In addition to cilantro, cloves are another rich source of manganese, which benefits tendons and ligaments. An active compound in cloves, eugenol, helps prevent oxidative damage from free radicals (unstable atoms in our environment that damage our cells) and supports liver health. These free-radical busting compounds also help slow signs of aging and fight inflammation. Additionally, cloves have strong antibacterial properties and are being studied for their anticancer benefits.
To share cloves with your dog, grind them with a mortar and pestle first-whole cloves are a choking risk. This is a potent spice, so a tiny pinch for every 20 pounds of dog is enough.
This otherwise frightening, stinging plant boasts a bevy of health benefits for your dog. First, nettles are full of nutrition. One hundred grams of dried nettles contain nearly 30% protein, a host of important trace minerals like iron, potassium, magnesium, beta carotene, and phosphorus. Additionally, nettles are full of fiber and can help dogs with digestive issues, urinary tract problems, and they even support eye health. Finally, nettles can help supplement a well-balanced homemade or raw diet.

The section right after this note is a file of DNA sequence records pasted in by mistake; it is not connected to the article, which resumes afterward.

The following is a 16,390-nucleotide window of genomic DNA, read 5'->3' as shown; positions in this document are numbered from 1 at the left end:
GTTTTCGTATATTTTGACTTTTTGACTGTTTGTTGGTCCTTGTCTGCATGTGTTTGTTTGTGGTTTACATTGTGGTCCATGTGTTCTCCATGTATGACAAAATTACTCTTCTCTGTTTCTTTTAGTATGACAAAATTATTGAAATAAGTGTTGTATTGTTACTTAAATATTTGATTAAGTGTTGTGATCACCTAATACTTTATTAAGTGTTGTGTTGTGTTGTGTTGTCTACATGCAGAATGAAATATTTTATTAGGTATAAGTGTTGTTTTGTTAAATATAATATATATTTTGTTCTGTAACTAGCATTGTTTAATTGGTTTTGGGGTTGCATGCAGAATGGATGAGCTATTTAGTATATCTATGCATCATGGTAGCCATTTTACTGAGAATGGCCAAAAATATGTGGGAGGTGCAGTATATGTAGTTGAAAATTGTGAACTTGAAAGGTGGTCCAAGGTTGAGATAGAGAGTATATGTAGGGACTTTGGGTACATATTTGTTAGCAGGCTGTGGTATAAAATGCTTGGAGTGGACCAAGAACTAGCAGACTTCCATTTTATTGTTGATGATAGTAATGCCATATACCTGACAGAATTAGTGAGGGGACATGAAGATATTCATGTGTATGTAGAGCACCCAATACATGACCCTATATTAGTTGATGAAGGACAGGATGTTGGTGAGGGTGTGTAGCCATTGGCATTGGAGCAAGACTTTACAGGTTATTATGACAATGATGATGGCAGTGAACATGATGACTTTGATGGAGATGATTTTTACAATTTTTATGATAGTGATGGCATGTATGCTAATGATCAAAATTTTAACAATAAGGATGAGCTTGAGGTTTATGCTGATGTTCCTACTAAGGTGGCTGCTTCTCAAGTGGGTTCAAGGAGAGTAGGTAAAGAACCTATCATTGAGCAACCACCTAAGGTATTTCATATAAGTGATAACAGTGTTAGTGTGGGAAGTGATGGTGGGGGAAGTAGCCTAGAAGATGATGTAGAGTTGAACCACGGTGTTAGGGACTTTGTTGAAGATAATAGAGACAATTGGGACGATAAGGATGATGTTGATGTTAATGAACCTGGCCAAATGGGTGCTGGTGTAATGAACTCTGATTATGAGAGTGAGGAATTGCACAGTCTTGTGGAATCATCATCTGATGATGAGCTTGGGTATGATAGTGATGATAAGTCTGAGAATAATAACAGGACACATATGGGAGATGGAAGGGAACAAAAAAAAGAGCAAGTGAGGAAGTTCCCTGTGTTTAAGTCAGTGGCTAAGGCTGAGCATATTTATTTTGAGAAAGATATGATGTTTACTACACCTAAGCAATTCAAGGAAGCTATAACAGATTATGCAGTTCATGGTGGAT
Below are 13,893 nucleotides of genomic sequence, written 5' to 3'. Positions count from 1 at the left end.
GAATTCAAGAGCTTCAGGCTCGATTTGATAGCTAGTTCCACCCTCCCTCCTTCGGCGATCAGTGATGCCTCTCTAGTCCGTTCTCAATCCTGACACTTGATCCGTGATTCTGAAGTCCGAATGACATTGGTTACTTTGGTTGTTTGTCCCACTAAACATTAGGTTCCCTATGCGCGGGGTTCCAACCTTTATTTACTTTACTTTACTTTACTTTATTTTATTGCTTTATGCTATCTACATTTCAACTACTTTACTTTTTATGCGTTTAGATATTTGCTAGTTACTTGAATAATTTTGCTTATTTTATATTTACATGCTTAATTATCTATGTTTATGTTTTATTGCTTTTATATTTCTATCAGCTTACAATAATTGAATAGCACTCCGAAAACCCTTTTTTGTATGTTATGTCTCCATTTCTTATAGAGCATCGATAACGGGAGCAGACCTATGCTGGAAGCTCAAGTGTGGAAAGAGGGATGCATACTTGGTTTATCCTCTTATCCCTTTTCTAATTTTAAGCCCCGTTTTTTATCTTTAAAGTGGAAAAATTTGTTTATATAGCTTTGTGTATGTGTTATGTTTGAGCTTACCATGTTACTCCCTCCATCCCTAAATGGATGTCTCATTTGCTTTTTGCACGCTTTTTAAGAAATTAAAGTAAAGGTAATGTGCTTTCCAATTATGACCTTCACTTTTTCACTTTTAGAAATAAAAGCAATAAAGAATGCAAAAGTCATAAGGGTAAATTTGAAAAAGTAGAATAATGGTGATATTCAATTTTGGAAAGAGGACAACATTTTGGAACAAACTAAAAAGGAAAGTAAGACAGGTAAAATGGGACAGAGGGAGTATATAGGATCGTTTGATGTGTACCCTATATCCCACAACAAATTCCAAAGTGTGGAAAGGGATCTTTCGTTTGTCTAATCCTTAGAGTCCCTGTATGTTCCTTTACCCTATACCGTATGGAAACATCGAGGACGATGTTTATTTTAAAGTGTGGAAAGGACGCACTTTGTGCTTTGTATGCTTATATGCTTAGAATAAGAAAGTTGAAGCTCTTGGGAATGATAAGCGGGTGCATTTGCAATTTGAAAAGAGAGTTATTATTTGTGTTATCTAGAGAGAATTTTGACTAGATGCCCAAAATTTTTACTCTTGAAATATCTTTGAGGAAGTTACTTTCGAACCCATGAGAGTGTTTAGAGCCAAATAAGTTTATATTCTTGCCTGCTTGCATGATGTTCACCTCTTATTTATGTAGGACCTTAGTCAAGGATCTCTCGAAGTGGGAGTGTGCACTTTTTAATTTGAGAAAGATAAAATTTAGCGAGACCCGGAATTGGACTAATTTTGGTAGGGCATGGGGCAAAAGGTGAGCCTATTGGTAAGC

Dried nettles can be found at most natural food stores, so you don’t have to worry about collecting these stinging beasts yourself. Feed 1/2 tsp of this potent herb for every pound of food fed.
Cumin supports healthy digestion, functions as an antifungal, antibacterial, and even has anticancer properties. Anything that boasts anticancer has our vote!
Cumin is a more potent herb, so it’s best to avoid this one if your dog has a sensitive system; particularly if your dog is prone to gastrointestinal issues. When sharing cumin with your dog, start slowly and add more over time. Cumin can be baked into dog treats, sprinkled onto food, or mixed into wet food.